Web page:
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Br J Radiol. 2012 Oct;85(1018):e851-7. doi: 10.1259/bjr/14829242. Epub 2012 Mar 28.

Stress cardiovascular MR in routine clinical practice: referral patterns, accuracy, tolerance, safety and incidental findings.

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  • 1Department of Cardiology, University Hospitals of Leicester NHS Trust, Glenfield Hospital, Leicester, UK.



The use of stress cardiovascular MR (CMR) to evaluate myocardial ischaemia has increased significantly over recent years. We aimed to assess the indications, incidental findings, tolerance, safety and accuracy of stress CMR in routine clinical practice.


We retrospectively examined all stress CMR studies performed at our tertiary referral centre over a 20-month period. Patients were scanned at 1.5 T, using a standardised protocol with routine imaging for late gadolinium enhancement. Angiograms of patients were assessed by an interventional cardiologist blinded to the CMR data.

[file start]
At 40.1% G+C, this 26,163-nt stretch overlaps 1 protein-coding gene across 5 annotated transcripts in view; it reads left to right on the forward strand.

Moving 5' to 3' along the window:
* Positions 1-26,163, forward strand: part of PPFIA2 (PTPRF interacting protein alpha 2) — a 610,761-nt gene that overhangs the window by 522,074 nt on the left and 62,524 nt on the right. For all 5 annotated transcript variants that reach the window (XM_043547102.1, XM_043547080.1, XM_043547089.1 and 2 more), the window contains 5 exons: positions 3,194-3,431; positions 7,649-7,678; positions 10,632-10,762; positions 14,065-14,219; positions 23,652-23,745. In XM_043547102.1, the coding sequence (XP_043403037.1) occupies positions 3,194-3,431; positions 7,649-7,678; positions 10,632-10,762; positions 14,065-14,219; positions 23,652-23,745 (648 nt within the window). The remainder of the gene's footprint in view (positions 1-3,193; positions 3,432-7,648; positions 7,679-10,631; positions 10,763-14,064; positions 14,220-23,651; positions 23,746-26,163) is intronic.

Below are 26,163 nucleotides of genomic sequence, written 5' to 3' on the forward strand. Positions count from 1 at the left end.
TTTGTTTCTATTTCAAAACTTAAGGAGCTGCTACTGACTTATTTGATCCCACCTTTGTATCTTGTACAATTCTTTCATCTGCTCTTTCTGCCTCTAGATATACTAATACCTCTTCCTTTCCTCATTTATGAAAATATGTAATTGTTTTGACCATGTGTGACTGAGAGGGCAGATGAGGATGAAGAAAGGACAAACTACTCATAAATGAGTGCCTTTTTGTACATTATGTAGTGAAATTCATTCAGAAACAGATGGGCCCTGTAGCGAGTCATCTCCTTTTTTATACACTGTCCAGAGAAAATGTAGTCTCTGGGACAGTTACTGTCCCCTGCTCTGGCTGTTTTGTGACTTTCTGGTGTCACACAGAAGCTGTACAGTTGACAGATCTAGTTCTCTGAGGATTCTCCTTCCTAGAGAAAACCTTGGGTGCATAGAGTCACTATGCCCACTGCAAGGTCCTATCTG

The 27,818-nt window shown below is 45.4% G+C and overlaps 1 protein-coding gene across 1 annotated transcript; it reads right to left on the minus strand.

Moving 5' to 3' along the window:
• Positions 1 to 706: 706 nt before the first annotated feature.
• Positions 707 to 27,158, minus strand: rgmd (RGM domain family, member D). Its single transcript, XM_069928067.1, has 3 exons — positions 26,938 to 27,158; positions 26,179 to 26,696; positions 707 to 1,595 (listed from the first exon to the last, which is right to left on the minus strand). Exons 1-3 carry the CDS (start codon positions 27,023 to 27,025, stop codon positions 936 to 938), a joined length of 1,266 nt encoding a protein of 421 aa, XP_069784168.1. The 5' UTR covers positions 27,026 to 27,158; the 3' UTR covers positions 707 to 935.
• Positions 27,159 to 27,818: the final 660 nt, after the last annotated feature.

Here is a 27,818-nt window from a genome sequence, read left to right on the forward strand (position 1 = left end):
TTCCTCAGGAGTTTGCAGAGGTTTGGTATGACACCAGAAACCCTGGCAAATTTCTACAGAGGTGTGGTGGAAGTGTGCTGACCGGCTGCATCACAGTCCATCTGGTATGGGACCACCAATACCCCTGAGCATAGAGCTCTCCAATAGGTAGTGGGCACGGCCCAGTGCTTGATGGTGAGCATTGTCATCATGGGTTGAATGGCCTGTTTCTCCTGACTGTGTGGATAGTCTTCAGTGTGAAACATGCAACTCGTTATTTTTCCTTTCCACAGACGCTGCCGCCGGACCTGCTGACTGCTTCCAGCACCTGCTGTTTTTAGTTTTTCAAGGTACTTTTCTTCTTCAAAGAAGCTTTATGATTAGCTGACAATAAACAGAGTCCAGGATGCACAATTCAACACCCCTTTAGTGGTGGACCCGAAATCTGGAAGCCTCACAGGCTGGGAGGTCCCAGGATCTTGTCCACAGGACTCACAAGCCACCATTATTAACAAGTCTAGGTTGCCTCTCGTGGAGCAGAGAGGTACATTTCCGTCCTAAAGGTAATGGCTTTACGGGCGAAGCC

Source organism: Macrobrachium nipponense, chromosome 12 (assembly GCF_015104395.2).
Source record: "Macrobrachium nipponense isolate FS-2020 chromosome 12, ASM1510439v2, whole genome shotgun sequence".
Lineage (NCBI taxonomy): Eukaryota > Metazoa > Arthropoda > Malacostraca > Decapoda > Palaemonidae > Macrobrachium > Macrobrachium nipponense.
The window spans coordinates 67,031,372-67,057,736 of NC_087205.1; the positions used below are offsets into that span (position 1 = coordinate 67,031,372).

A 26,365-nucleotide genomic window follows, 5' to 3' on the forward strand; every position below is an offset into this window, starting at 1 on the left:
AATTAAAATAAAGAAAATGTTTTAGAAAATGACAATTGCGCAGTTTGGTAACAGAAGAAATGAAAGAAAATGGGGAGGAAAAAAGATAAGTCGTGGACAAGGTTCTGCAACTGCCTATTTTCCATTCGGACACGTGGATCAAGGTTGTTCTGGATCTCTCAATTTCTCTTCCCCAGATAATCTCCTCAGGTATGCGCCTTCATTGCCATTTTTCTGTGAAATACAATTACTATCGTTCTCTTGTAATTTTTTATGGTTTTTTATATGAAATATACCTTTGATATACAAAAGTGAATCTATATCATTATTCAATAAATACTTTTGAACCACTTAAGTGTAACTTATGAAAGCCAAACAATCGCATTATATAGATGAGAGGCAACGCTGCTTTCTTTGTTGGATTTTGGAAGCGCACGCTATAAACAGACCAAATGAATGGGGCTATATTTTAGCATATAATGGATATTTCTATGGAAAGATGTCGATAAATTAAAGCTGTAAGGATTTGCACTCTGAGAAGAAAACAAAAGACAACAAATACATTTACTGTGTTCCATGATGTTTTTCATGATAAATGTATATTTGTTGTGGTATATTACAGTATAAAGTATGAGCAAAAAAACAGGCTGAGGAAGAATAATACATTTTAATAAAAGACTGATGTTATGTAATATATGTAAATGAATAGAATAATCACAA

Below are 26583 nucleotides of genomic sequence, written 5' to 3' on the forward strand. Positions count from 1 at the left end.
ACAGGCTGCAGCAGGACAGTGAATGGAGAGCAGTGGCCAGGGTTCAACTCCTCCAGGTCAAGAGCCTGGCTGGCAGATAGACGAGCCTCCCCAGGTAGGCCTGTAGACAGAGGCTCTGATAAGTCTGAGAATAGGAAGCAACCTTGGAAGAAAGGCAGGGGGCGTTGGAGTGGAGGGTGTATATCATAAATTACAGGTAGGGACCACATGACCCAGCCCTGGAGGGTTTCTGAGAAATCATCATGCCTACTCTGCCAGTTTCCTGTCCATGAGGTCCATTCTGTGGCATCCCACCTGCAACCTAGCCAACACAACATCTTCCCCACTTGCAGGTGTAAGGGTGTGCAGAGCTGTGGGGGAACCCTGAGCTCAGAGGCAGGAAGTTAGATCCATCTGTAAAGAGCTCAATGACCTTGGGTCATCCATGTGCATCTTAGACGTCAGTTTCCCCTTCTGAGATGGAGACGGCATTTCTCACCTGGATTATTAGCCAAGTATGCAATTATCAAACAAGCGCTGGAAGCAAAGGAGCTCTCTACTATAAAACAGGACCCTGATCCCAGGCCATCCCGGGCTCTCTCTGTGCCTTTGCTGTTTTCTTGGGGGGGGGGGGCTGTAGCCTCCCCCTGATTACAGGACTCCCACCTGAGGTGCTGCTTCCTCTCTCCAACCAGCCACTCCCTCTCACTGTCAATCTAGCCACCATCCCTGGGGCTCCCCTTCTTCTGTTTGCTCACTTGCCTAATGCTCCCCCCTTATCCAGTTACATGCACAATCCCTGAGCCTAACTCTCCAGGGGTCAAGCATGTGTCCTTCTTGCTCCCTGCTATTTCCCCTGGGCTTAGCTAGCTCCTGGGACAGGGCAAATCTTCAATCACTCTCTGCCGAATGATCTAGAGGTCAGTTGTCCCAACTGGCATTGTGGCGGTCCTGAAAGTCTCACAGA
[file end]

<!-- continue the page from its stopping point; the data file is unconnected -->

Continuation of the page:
654 patients were scanned (mean age 65±29 years; 63 inpatients; 9.6%). 14% of patients had incidental extracardiac findings, the commonest being liver or renal cysts (6%) and pulmonary nodules (4%). 639 patients (97.7%) received intravenous adenosine, 10 received intravenous dobutamine and 5 patients had both. Of the 15 patients who received dobutamine, 12 had no side-effects/complications, 2 experienced nausea and 1 chest tightness. Of the 644 patients who received adenosine, 43% experienced minor symptoms, 1% had transient heart block and 0.2% had severe bronchospasm requiring termination of infusion. There were no cases of hospitalisation or myocardial infarction. 241 patients also had coronary angiography. For detecting at least moderate stenosis of ≥50%, sensitivity was 86%, specificity 98% and accuracy 89%. For detecting severe stenoses of ≥70%, sensitivity was 91%, specificity 86% and overall accuracy 90%. These results compare very favourably with previous smaller research studies and meta-analyses.


We conclude that stress CMR, with adenosine as the main stress agent, is well tolerated, safe and accurate in routine clinical practice.

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